Targeted Exome Sequencing Identifies PBX1 as Involved in Monogenic Congenital Anomalies of the Kidney and Urinary Tract.
Heidet L, Morinière V, Henry C, De Tomasi L, Reilly ML, Humbert C, Alibeu O, Fourrage C, Bole-Feysot C, Nitschké P, Tores F, Bras M, Jeanpierre M, Pietrement C, Gaillard D, Gonzales M, Novo R, Schaefer E, Roume J, Martinovic J, Malan V, Salomon R, Saunier S, Antignac C, Jeanpierre C.
J. Am. Soc. Nephrol.
2017 Oct 19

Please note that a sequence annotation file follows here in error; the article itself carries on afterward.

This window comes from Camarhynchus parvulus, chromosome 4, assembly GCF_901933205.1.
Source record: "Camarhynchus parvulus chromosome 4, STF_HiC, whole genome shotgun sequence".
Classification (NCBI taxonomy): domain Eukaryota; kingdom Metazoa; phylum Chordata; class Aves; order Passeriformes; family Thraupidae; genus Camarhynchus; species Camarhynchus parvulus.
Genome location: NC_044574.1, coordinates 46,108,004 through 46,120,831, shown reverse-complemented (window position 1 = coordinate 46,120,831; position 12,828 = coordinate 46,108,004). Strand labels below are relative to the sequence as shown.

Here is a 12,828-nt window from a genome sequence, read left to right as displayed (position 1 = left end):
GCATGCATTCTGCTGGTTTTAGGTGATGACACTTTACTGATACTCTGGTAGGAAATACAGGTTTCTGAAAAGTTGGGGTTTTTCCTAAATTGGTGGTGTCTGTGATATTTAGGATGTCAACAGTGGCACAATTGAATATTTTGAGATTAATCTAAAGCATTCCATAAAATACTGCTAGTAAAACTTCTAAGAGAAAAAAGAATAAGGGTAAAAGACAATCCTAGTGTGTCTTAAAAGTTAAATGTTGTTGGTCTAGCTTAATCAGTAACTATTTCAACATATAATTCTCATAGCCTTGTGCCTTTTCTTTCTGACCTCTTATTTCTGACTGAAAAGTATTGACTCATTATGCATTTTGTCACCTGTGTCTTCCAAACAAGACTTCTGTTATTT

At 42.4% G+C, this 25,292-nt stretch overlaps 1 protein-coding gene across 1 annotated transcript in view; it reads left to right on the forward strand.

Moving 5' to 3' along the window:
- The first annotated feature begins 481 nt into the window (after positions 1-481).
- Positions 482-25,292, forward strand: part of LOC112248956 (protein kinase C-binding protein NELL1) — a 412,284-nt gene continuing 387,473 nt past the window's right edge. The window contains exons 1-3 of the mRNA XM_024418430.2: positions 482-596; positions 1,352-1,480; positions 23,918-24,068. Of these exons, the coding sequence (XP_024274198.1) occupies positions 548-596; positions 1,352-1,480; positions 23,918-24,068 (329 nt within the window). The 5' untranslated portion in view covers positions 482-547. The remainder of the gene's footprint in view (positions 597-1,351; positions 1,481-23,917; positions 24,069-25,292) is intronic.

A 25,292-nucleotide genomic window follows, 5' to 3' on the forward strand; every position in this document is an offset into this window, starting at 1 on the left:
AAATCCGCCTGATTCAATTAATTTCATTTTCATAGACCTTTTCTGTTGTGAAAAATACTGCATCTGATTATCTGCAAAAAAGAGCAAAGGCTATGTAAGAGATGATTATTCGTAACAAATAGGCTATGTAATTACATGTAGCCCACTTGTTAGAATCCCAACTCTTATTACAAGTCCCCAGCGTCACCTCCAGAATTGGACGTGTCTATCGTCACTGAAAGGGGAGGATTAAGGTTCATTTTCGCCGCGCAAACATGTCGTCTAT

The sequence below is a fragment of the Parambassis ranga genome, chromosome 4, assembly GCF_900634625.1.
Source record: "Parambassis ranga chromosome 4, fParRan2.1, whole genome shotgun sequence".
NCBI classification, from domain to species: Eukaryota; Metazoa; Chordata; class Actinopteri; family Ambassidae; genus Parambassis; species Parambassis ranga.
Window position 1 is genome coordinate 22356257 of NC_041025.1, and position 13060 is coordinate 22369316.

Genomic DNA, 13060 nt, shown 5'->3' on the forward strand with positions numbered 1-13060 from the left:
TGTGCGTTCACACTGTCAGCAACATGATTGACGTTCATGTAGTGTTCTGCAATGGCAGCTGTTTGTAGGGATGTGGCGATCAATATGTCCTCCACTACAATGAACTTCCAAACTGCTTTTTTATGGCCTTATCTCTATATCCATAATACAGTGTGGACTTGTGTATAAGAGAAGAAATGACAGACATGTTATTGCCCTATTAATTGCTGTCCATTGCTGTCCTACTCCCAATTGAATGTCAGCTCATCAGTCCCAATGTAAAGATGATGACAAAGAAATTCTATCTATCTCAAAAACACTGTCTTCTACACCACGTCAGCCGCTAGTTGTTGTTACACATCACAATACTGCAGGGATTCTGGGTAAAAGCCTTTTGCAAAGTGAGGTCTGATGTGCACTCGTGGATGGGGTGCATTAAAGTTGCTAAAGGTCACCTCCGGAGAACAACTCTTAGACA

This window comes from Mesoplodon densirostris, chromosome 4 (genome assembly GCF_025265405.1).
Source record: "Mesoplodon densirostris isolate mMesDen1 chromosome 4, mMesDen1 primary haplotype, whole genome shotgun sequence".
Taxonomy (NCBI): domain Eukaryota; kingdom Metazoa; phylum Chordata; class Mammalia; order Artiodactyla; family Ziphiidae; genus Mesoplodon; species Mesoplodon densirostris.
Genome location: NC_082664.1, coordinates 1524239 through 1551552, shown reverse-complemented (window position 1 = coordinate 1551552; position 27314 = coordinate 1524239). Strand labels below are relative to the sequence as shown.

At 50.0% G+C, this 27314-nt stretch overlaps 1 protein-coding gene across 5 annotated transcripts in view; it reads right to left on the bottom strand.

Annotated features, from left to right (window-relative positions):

Congenital anomalies of the kidney and urinary tract (CAKUT) occur in three to six of 1000 live births, represent about 20% of the prenatally detected anomalies, and constitute the main cause of CKD in children. These disorders are phenotypically and genetically heterogeneous. Monogenic causes of CAKUT in humans and mice have been identified. However, despite high-throughput sequencing studies, the cause of the disease remains unknown in most patients, and several studies support more complex inheritance and the role of environmental factors and/or epigenetics in the pathophysiology of CAKUT. Here, we report the targeted exome sequencing of 330 genes, including genes known to be involved in CAKUT and candidate genes, in a cohort of 204 unrelated patients with CAKUT; 45% of the patients were severe fetal cases. We identified pathogenic mutations in 36 of 204 (17.6%) patients. These mutations included five de novo heterozygous loss of function mutations/deletions in the PBX homeobox 1 gene (PBX1), a gene known to have a crucial role in kidney development. In contrast, the frequency of SOX17 and DSTYK variants recently reported as pathogenic in CAKUT did not indicate causality. These findings suggest that PBX1 is involved in monogenic CAKUT in humans and call into question the role of some gene variants recently reported as pathogenic in CAKUT. Targeted exome sequencing also proved to be an efficient and cost-effective strategy to identify pathogenic mutations and deletions in known CAKUT genes.